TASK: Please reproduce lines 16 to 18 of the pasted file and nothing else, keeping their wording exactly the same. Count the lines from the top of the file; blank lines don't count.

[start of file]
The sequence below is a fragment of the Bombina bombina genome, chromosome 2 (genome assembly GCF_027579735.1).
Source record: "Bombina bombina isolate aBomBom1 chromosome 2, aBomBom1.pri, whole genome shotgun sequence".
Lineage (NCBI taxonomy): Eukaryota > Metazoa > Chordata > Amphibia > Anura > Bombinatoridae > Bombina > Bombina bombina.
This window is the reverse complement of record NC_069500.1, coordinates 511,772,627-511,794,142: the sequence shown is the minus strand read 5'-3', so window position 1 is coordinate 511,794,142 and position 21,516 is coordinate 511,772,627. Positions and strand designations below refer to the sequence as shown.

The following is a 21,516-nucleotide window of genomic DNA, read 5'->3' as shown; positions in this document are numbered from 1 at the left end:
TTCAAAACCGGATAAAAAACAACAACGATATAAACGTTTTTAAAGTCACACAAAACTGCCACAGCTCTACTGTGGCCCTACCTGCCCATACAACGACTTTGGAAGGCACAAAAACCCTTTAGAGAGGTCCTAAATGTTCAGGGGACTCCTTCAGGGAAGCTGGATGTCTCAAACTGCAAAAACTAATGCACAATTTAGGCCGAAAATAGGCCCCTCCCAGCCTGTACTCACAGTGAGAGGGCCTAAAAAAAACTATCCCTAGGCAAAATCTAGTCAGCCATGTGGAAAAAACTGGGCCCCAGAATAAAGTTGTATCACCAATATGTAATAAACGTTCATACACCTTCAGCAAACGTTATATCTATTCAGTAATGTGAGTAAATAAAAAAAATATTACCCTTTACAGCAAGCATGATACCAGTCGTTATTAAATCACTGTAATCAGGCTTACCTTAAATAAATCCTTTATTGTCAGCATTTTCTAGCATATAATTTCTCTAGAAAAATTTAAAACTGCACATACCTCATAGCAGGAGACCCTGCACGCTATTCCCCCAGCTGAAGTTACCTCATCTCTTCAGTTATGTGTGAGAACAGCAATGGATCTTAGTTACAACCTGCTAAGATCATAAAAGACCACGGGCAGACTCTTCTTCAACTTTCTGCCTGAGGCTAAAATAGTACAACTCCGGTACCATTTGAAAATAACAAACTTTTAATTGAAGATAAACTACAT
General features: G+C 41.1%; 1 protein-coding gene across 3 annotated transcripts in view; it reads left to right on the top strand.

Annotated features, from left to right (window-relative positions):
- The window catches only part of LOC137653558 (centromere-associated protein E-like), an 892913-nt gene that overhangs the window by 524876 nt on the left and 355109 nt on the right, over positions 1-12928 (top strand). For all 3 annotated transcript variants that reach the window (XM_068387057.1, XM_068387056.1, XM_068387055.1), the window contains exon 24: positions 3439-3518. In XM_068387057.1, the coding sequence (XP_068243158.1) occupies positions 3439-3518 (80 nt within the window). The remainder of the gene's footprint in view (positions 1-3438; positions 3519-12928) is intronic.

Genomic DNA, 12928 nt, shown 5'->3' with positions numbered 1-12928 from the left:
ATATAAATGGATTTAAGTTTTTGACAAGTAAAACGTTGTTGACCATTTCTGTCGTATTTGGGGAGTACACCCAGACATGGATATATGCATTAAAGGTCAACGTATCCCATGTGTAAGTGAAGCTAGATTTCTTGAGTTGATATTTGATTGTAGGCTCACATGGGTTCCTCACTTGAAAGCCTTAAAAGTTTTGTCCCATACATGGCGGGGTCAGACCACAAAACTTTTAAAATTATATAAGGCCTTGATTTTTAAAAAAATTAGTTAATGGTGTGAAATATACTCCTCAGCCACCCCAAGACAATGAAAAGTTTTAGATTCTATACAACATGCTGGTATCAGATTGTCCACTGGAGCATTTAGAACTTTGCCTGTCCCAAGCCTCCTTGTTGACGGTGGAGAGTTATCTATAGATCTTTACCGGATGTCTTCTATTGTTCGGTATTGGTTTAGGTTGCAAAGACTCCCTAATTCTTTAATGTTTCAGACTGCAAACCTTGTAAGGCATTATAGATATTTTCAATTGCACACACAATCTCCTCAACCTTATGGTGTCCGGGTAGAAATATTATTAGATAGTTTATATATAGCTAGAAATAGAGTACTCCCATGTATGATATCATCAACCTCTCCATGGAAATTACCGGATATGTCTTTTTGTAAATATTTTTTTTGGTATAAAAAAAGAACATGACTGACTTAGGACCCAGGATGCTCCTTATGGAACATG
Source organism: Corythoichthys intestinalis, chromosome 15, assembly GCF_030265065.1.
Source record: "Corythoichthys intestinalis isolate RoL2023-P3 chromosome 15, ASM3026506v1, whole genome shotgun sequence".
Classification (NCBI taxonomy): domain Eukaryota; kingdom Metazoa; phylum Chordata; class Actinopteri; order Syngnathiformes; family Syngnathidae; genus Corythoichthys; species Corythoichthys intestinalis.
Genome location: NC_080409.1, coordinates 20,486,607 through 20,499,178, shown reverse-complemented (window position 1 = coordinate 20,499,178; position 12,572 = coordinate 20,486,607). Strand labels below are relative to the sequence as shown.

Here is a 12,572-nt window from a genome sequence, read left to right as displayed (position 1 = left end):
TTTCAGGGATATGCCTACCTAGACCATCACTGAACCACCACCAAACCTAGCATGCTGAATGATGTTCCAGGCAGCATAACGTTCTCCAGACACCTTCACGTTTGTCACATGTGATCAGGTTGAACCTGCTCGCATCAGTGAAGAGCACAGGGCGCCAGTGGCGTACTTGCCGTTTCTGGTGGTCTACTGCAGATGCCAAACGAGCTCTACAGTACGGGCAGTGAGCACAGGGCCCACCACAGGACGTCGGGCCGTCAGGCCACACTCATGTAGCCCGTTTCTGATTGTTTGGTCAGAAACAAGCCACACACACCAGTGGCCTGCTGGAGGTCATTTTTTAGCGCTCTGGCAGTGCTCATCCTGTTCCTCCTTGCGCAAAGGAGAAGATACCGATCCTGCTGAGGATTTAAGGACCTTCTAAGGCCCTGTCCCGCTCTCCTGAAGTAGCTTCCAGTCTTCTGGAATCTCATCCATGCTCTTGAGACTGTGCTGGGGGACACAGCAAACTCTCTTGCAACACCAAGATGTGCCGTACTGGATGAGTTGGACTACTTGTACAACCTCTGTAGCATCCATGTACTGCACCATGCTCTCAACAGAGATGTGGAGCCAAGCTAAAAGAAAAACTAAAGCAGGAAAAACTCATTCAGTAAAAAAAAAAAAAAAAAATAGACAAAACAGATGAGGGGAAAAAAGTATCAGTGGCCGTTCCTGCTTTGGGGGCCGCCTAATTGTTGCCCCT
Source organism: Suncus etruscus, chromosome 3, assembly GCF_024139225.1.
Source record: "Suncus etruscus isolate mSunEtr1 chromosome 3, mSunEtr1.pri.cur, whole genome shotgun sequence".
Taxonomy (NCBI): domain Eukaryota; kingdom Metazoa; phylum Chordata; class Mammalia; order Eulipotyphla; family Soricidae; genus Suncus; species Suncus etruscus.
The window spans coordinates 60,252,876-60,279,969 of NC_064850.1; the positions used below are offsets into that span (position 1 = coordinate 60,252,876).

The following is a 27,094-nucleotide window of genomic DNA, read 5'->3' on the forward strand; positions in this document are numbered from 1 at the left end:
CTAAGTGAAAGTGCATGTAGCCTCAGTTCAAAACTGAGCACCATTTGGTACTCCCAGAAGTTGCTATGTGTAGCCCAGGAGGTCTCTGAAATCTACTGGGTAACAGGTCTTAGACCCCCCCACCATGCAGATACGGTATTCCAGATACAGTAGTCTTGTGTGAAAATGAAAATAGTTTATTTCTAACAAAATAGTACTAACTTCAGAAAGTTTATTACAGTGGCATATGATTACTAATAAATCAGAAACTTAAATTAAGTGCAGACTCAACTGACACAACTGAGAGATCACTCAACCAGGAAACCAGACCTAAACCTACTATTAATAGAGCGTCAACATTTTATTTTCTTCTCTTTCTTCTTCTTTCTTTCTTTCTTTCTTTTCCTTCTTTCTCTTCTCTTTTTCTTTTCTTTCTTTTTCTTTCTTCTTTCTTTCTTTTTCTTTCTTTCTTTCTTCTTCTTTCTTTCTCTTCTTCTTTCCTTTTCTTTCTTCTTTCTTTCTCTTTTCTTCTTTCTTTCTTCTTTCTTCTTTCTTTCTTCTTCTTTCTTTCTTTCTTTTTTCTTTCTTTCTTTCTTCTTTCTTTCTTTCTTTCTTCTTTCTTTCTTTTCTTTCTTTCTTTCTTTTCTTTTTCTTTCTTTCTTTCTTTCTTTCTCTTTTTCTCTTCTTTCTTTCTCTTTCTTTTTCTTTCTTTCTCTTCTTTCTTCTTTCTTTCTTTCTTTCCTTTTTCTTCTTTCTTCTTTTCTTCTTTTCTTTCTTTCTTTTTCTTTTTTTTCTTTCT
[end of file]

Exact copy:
Here is a 12,572-nt window from a genome sequence, read left to right as displayed (position 1 = left end):
TTTCAGGGATATGCCTACCTAGACCATCACTGAACCACCACCAAACCTAGCATGCTGAATGATGTTCCAGGCAGCATAACGTTCTCCAGACACCTTCACGTTTGTCACATGTGATCAGGTTGAACCTGCTCGCATCAGTGAAGAGCACAGGGCGCCAGTGGCGTACTTGCCGTTTCTGGTGGTCTACTGCAGATGCCAAACGAGCTCTACAGTACGGGCAGTGAGCACAGGGCCCACCACAGGACGTCGGGCCGTCAGGCCACACTCATGTAGCCCGTTTCTGATTGTTTGGTCAGAAACAAGCCACACACACCAGTGGCCTGCTGGAGGTCATTTTTTAGCGCTCTGGCAGTGCTCATCCTGTTCCTCCTTGCGCAAAGGAGAAGATACCGATCCTGCTGAGGATTTAAGGACCTTCTAAGGCCCTGTCCCGCTCTCCTGAAGTAGCTTCCAGTCTTCTGGAATCTCATCCATGCTCTTGAGACTGTGCTGGGGGACACAGCAAACTCTCTTGCAACACCAAGATGTGCCGTACTGGATGAGTTGGACTACTTGTACAACCTCTGTAGCATCCATGTACTGCACCATGCTCTCAACAGAGATGTGGAGCCAAGCTAAAAGAAAAACTAAAGCAGGAAAAACTCATTCAGTAAAAAAAAAAAAAAAAAATAGACAAAACAGATGAGGGGAAAAAAGTATCAGTGGCCGTTCCTGCTTTGGGGGCCGCCTAATTGTTGCCCCT
Source organism: Suncus etruscus, chromosome 3, assembly GCF_024139225.1.